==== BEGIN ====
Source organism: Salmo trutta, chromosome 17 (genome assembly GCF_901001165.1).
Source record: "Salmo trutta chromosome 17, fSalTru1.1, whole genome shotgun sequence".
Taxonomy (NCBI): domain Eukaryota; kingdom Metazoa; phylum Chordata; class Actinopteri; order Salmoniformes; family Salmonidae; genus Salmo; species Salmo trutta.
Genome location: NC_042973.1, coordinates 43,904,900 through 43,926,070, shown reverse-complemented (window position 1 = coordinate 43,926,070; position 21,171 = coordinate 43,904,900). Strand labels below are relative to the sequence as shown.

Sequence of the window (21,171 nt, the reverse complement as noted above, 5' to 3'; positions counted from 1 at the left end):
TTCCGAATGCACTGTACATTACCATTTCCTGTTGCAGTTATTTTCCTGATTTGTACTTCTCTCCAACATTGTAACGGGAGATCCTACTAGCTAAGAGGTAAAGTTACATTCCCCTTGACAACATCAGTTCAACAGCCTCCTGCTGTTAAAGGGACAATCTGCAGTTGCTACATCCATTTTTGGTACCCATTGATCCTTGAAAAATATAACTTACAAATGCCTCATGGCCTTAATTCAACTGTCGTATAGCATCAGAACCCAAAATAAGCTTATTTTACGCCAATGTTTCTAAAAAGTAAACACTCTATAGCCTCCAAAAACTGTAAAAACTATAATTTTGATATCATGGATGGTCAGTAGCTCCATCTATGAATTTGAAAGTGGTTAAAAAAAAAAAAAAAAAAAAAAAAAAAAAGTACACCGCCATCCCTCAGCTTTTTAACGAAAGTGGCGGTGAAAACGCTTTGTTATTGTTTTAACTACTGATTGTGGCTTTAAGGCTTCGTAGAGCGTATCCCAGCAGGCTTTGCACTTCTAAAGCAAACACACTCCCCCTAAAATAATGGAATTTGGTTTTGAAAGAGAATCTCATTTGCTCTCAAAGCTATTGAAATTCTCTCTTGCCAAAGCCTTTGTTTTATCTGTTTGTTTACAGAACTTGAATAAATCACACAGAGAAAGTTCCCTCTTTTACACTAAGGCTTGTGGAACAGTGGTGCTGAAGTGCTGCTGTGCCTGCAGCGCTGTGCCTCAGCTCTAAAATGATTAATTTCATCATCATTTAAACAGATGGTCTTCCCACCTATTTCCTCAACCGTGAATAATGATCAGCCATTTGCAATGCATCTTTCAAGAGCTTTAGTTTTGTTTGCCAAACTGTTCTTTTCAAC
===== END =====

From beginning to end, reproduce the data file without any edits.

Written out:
Source organism: Salmo trutta, chromosome 17 (genome assembly GCF_901001165.1).
Source record: "Salmo trutta chromosome 17, fSalTru1.1, whole genome shotgun sequence".
Taxonomy (NCBI): domain Eukaryota; kingdom Metazoa; phylum Chordata; class Actinopteri; order Salmoniformes; family Salmonidae; genus Salmo; species Salmo trutta.
Genome location: NC_042973.1, coordinates 43,904,900 through 43,926,070, shown reverse-complemented (window position 1 = coordinate 43,926,070; position 21,171 = coordinate 43,904,900). Strand labels below are relative to the sequence as shown.

Sequence of the window (21,171 nt, the reverse complement as noted above, 5' to 3'; positions counted from 1 at the left end):
TTCCGAATGCACTGTACATTACCATTTCCTGTTGCAGTTATTTTCCTGATTTGTACTTCTCTCCAACATTGTAACGGGAGATCCTACTAGCTAAGAGGTAAAGTTACATTCCCCTTGACAACATCAGTTCAACAGCCTCCTGCTGTTAAAGGGACAATCTGCAGTTGCTACATCCATTTTTGGTACCCATTGATCCTTGAAAAATATAACTTACAAATGCCTCATGGCCTTAATTCAACTGTCGTATAGCATCAGAACCCAAAATAAGCTTATTTTACGCCAATGTTTCTAAAAAGTAAACACTCTATAGCCTCCAAAAACTGTAAAAACTATAATTTTGATATCATGGATGGTCAGTAGCTCCATCTATGAATTTGAAAGTGGTTAAAAAAAAAAAAAAAAAAAAAAAAAAAAAGTACACCGCCATCCCTCAGCTTTTTAACGAAAGTGGCGGTGAAAACGCTTTGTTATTGTTTTAACTACTGATTGTGGCTTTAAGGCTTCGTAGAGCGTATCCCAGCAGGCTTTGCACTTCTAAAGCAAACACACTCCCCCTAAAATAATGGAATTTGGTTTTGAAAGAGAATCTCATTTGCTCTCAAAGCTATTGAAATTCTCTCTTGCCAAAGCCTTTGTTTTATCTGTTTGTTTACAGAACTTGAATAAATCACACAGAGAAAGTTCCCTCTTTTACACTAAGGCTTGTGGAACAGTGGTGCTGAAGTGCTGCTGTGCCTGCAGCGCTGTGCCTCAGCTCTAAAATGATTAATTTCATCATCATTTAAACAGATGGTCTTCCCACCTATTTCCTCAACCGTGAATAATGATCAGCCATTTGCAATGCATCTTTCAAGAGCTTTAGTTTTGTTTGCCAAACTGTTCTTTTCAAC